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A leopard doesn’t change its spots

İpek Özerim

İpek Özerim

A leopard doesn’t change its spots

  • 11.10.2017

THE news earlier this week that non-EU passengers arriving at Larnaca airport were being refused entry and deported for stating they intended to cross over to North Cyprus sent shockwaves across the island and beyond. It’s difficult to understand why – this is not new!
Since the island’s 1974 split into two ethnic zones, the Greek Cypriots have spent millions of pounds and man-hours trying to present North Cyprus as “illegally occupied”. They do all in their power to prevent Turkish Cypriots from having normal, direct relations with the rest of the world, claiming they are the sole sovereign authority on the island.
As part of their propaganda war, Greek Cyprus has constantly maintained that those arriving on the island from the North have entered via an “illegal port”. Any overseas traveller crossing into the South would be arrested and fined, before being despatched. Similarly, those entering “lawfully”, but with North Cyprus stamps in their passports, could still be deported not only from South Cyprus, but also from close ally Greece. The aim was to kill off tourism to the North – and for years it worked.
Greek Cypriots gave legal weight to these procedures, which went unchallenged until Cyprus’s accession to the European Union in 2004. This marked a watershed moment for the island in more ways than one. 
The EU regards Cyprus as a single entity and while its body of law – the acquis communautaire – remains suspended in the North, it still insists on applying its core principles, among them the freedom of movement. Overriding South Cyprus laws, the acquis insists that EU citizens arriving in Cyprus from any port – including those in the North – can travel freely across the island.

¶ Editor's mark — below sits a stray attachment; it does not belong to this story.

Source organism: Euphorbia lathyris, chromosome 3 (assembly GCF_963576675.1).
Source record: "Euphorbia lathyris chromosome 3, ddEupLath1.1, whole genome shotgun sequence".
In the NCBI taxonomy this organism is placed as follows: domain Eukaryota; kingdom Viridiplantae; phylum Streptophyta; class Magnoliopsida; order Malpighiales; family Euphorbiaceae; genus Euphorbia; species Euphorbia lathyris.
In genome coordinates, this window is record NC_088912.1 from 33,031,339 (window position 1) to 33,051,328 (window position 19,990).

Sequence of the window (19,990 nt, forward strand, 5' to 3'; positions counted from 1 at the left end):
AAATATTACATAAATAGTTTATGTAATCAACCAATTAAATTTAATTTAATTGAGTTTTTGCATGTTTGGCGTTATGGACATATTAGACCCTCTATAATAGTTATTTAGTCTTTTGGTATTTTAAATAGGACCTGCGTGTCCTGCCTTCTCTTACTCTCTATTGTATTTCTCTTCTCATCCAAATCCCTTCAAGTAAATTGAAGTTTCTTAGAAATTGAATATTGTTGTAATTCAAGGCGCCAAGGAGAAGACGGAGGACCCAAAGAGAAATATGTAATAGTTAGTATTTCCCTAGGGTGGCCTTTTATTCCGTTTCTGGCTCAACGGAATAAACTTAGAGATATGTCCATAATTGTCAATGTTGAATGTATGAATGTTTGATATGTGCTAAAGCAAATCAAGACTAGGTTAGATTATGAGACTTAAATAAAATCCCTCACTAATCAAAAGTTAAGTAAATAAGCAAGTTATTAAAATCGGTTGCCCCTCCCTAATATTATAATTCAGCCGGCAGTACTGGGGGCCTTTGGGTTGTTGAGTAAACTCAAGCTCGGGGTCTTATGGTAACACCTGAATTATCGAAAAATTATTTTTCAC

In January 2008, Olli Rehn, then EU Enlargement Commissioner, went further. Responding to Greek Cypriot MEP Marios Matsakis’s letter about the Syria-North Cyprus ferry service, Mr Rehn said: “Based on the general principles of international law, entry and exit of vessels from sea ports in the northern part of Cyprus is not prohibited."
The Greek Cypriots were livid, but were obliged to comply. They had fallen out of favour with the EU and wider international community for voting against the Annan Plan to reunify the island, while human rights group Embargoed!’s campaign had courted global sympathy for Turkish Cypriots who remain unfairly isolated. The South’s tourist ban softened – not by choice – but these laws were never repealed.
Becoming an EU member created new dilemmas for Greek Cypriots. Most refuse to recognise the “Green Line” border as part of their ongoing denial about the existence of two states on the island. As such, unlike the TRNC, the South doesn’t have compulsory passport controls. Spot-checks do occur and if you are found not carrying the right paperwork you can be refused entry.